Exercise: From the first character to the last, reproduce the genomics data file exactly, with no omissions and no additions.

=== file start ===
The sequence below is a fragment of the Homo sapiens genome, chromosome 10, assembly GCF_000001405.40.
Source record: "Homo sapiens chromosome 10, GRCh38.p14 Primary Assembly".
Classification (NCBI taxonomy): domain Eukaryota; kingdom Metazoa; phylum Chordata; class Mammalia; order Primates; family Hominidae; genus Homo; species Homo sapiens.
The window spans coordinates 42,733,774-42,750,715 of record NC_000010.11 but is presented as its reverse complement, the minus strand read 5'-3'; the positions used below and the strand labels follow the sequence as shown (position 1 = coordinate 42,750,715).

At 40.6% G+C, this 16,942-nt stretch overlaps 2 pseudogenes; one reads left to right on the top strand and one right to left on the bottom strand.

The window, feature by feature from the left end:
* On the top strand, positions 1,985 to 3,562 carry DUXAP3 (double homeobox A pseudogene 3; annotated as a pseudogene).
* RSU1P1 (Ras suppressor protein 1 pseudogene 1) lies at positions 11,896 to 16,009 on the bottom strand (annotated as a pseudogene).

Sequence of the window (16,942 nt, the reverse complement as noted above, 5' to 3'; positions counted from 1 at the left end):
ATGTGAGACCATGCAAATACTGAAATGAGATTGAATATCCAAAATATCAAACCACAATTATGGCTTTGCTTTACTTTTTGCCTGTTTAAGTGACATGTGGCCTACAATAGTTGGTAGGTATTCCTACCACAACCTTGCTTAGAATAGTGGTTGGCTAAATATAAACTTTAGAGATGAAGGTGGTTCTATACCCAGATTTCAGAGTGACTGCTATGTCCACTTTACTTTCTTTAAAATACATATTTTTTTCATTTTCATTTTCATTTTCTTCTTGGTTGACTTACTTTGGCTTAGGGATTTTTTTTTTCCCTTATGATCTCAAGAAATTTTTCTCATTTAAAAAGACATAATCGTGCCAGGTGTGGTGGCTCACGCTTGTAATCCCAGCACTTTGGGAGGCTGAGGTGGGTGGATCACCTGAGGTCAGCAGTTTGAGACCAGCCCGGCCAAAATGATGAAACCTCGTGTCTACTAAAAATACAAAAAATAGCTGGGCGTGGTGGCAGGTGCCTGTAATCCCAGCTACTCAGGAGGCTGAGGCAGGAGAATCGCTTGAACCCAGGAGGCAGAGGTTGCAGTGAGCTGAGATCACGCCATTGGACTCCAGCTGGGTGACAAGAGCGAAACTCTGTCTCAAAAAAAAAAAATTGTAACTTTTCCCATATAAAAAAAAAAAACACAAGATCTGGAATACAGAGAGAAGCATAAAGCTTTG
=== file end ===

The sequence below is a fragment of the Homo sapiens genome, chromosome 10, assembly GCF_000001405.40.
Source record: "Homo sapiens chromosome 10, GRCh38.p14 Primary Assembly".
Classification (NCBI taxonomy): domain Eukaryota; kingdom Metazoa; phylum Chordata; class Mammalia; order Primates; family Hominidae; genus Homo; species Homo sapiens.
The window spans coordinates 42,733,774-42,750,715 of record NC_000010.11 but is presented as its reverse complement, the minus strand read 5'-3'; the positions used below and the strand labels follow the sequence as shown (position 1 = coordinate 42,750,715).

At 40.6% G+C, this 16,942-nt stretch overlaps 2 pseudogenes; one reads left to right on the top strand and one right to left on the bottom strand.

The window, feature by feature from the left end:
* On the top strand, positions 1,985 to 3,562 carry DUXAP3 (double homeobox A pseudogene 3; annotated as a pseudogene).
* RSU1P1 (Ras suppressor protein 1 pseudogene 1) lies at positions 11,896 to 16,009 on the bottom strand (annotated as a pseudogene).

Sequence of the window (16,942 nt, the reverse complement as noted above, 5' to 3'; positions counted from 1 at the left end):
ATGTGAGACCATGCAAATACTGAAATGAGATTGAATATCCAAAATATCAAACCACAATTATGGCTTTGCTTTACTTTTTGCCTGTTTAAGTGACATGTGGCCTACAATAGTTGGTAGGTATTCCTACCACAACCTTGCTTAGAATAGTGGTTGGCTAAATATAAACTTTAGAGATGAAGGTGGTTCTATACCCAGATTTCAGAGTGACTGCTATGTCCACTTTACTTTCTTTAAAATACATATTTTTTTCATTTTCATTTTCATTTTCTTCTTGGTTGACTTACTTTGGCTTAGGGATTTTTTTTTTCCCTTATGATCTCAAGAAATTTTTCTCATTTAAAAAGACATAATCGTGCCAGGTGTGGTGGCTCACGCTTGTAATCCCAGCACTTTGGGAGGCTGAGGTGGGTGGATCACCTGAGGTCAGCAGTTTGAGACCAGCCCGGCCAAAATGATGAAACCTCGTGTCTACTAAAAATACAAAAAATAGCTGGGCGTGGTGGCAGGTGCCTGTAATCCCAGCTACTCAGGAGGCTGAGGCAGGAGAATCGCTTGAACCCAGGAGGCAGAGGTTGCAGTGAGCTGAGATCACGCCATTGGACTCCAGCTGGGTGACAAGAGCGAAACTCTGTCTCAAAAAAAAAAAATTGTAACTTTTCCCATATAAAAAAAAAAAACACAAGATCTGGAATACAGAGAGAAGCATAAAGCTTTG